And this is also part of why I love dogs so much. What better animal to keep us connected with other species, other realities, the joys and sorrows of biology? Here’s how I expressed that in The Other End of the Leash: “We humans are in such a strange position–we are still animals whose behavior reflects that of our ancestors, yet we are unique–unlike any other animal on earth. Our distinctiveness separates us and makes it easy to forget where we come from. Perhaps dogs help us remember the depth of our roots, reminding us–the animals at the other end of the leash–that we may be special, but we are not alone. No wonder we call them our best friends.”
Last week I spent many hours trying to save my perennial flowers from the inevitable hard freezes we all knew would come after the unseasonable warmth caused them to grow as if it was May instead of March. One evening, as I piled on mulch and covered plants with old towels, I groused in anger about having to spend my time doing this, when what I really wanted to do was “garden.” And then I began laughing at myself, because how else would you define what I was doing, except by calling it gardening? Of course I was gardening, but the weather and the plants got to define what that meant, rather than me. Gardens, and dogs, and the sheep in the barn have their own agendas. We are wise to understand where each of us, just one little life on earth, fits in. Sometimes we get to write the agenda, or direct the traffic. Sometimes we are merely along for the ride. It’s good to remember that, no matter where you live.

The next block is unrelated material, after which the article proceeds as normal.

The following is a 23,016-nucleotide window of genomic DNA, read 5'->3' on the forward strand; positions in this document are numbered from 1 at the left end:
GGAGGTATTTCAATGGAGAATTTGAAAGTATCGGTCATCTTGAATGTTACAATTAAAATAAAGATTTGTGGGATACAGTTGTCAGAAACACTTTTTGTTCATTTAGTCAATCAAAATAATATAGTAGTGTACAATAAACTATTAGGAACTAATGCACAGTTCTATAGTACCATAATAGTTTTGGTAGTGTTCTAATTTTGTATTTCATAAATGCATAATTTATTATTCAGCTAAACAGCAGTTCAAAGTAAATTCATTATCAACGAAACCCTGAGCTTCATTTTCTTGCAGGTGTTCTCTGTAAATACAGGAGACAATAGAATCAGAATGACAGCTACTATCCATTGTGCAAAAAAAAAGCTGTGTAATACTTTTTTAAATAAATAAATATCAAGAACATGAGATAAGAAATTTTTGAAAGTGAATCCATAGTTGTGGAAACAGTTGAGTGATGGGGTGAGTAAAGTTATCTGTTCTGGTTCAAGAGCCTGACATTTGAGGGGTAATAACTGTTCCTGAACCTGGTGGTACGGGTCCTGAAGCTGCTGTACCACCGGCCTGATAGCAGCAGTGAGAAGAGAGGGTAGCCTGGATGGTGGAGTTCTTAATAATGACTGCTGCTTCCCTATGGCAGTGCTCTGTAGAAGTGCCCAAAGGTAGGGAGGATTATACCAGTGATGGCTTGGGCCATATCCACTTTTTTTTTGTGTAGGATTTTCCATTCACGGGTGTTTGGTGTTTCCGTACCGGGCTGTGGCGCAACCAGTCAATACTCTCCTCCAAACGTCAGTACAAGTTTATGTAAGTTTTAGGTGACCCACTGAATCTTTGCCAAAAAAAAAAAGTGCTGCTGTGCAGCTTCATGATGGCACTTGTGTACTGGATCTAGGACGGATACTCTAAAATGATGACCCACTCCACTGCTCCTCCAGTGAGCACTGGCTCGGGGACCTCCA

This is Butterfinger and the lamb that died a bit later. Butterfinger is doing well, by the way, she called for her lamb for about two days and now is quiet. She stays close to her mother and her sister, Oreo, who has a two-week old, healthy lamb. I’m afraid I am going to have to change her name: although I’m not giving her any supplemental food, Butterfinger is downright fat. After a few more days of sympathy, I’m going to start calling her Butterfat. (And by the way, just in case you’re not used to seeing them, newborn lambs come out little more than bones and skin, so this little lamb looked perfectly normal compared to the rest.)
Here’s her sister Oreo and her black and white lamb. The other 3 lambs are solid white (2) or black (1), it’s just this one who is replicating a Border Collie. We’re still waiting on Spot and Rosebud, who must not have been bred the first time they mated with King Charles. He was a young ram and I suspect his sperm just wasn’t up to it. Ewes cycle every 17 days, so we’re hoping for some more lambs this weekend.
MEANWHILE, back in 2019: We are just back from a heavenly vacation on Walloon Lake, Michigan, staying at a friend’s house nestled among pines and hemlocks, with a background of sparkling, blue water.
Took the S.S. Badger Ferry from Manitowoc, WI to Luddington, MI, a wonderful way to feel like you’re entering another world (somewhere around 1950 or so):
Had fun with the camera and their numerous bird feeders:
Strolled around Charlevoix, enjoyed the jetty and draw bridge, bought cherries, fudge, chocolate covered potato chips (yeah, really, they are amazing). Total tourist. Loved it.
Played cards, did a jigaw puzzle, visited good friends with their new property north of Harbor Springs, and ate and ate and ate. Thank you D and J for a perfect vacation!
(I’m sorry Maggie, and yes, we’ll work sheep as soon as I click on “publish,” honest. Even though it’s pouring rain.)